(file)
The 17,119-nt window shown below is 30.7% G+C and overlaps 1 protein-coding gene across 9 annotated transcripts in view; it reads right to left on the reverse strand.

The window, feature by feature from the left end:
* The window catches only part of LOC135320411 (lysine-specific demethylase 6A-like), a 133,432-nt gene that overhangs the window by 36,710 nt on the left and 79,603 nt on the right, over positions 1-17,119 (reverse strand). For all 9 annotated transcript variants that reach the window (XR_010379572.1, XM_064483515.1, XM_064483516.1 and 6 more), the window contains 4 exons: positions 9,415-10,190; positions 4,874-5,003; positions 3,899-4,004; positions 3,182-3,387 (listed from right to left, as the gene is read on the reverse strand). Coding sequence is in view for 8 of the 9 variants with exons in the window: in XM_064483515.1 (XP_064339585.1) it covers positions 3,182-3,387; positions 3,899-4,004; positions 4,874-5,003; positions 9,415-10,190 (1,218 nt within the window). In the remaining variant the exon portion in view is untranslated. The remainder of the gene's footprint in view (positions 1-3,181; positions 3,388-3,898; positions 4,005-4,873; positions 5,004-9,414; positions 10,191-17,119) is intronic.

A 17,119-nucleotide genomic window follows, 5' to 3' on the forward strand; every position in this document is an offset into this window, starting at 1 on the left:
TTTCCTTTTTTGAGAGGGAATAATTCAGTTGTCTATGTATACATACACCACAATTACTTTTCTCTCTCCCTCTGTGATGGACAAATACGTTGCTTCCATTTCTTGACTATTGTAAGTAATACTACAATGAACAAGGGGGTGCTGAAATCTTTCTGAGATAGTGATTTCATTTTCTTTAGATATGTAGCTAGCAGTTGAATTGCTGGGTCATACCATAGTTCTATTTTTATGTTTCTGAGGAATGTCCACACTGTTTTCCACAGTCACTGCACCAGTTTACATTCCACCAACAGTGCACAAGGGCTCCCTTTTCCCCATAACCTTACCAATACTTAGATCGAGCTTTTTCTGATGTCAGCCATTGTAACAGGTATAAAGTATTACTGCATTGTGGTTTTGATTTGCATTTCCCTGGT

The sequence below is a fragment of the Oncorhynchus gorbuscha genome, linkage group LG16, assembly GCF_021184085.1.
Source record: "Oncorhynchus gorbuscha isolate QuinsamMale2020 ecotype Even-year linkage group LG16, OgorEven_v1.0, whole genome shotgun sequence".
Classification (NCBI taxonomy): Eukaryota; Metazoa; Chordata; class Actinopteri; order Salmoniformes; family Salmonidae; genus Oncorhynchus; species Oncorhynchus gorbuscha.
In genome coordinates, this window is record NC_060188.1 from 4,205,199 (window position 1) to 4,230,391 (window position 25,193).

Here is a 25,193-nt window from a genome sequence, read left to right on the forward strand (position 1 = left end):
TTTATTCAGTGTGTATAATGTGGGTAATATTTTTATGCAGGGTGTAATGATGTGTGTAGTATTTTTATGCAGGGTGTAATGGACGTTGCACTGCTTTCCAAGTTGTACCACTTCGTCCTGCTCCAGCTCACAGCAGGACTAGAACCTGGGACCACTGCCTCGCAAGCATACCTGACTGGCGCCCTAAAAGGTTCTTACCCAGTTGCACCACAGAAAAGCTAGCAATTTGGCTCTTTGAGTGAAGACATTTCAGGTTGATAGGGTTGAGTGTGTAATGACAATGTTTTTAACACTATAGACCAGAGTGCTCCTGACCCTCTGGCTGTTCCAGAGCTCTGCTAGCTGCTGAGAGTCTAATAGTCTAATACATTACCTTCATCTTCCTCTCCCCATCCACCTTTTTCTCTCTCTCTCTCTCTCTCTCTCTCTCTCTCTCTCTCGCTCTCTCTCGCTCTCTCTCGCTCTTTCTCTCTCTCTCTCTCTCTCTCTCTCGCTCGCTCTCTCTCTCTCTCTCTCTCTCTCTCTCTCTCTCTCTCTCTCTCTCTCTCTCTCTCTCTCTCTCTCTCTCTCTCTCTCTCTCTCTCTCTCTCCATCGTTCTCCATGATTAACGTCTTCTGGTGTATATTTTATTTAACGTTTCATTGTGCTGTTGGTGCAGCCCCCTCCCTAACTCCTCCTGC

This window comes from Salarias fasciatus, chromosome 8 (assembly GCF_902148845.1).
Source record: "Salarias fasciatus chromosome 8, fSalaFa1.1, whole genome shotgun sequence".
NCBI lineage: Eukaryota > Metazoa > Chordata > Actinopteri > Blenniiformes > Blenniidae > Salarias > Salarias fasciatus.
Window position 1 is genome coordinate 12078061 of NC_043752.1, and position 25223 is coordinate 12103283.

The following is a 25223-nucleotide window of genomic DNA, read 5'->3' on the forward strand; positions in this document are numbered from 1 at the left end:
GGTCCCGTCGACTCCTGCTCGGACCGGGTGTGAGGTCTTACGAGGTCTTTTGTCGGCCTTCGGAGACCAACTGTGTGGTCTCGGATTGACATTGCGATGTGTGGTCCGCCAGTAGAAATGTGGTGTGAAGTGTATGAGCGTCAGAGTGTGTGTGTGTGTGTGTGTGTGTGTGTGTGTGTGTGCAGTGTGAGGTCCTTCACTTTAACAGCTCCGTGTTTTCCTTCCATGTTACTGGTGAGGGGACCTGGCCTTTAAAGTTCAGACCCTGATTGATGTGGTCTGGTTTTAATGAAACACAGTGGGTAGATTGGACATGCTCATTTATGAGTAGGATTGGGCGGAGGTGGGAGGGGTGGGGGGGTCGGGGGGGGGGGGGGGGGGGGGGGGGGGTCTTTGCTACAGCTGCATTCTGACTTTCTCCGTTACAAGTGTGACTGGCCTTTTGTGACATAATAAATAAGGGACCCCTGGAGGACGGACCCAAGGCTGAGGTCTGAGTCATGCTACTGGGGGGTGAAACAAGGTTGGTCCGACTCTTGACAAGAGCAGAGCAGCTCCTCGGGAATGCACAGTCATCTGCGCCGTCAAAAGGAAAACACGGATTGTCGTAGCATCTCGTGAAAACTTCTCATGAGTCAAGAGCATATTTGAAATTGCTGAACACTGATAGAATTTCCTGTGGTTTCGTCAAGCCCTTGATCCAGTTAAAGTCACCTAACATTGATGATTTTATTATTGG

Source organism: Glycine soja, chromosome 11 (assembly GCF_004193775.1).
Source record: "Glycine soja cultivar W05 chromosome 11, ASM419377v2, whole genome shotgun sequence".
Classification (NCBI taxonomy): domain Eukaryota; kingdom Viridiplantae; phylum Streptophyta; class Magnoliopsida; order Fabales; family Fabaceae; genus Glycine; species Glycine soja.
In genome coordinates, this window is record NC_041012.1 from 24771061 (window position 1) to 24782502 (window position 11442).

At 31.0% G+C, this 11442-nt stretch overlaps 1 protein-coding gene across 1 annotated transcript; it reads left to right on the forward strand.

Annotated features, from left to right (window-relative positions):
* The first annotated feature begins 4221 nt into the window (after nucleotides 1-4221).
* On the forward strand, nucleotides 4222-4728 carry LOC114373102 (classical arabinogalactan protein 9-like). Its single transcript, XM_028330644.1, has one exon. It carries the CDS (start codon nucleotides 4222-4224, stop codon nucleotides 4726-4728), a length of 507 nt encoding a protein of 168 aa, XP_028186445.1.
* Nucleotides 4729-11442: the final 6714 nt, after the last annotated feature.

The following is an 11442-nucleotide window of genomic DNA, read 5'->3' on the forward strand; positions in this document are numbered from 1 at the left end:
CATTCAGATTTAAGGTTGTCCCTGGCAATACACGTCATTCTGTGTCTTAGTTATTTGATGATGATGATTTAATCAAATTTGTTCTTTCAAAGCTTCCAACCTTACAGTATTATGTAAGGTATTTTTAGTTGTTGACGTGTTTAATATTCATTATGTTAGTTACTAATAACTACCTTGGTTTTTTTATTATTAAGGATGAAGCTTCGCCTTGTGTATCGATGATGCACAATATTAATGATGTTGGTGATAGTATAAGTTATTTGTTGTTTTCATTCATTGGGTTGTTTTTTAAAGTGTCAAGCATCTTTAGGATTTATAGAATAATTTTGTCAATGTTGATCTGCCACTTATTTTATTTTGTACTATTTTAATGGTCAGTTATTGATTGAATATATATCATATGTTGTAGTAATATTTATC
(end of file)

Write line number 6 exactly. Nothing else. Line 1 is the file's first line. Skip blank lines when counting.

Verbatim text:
The sequence below is a fragment of the Oncorhynchus gorbuscha genome, linkage group LG16, assembly GCF_021184085.1.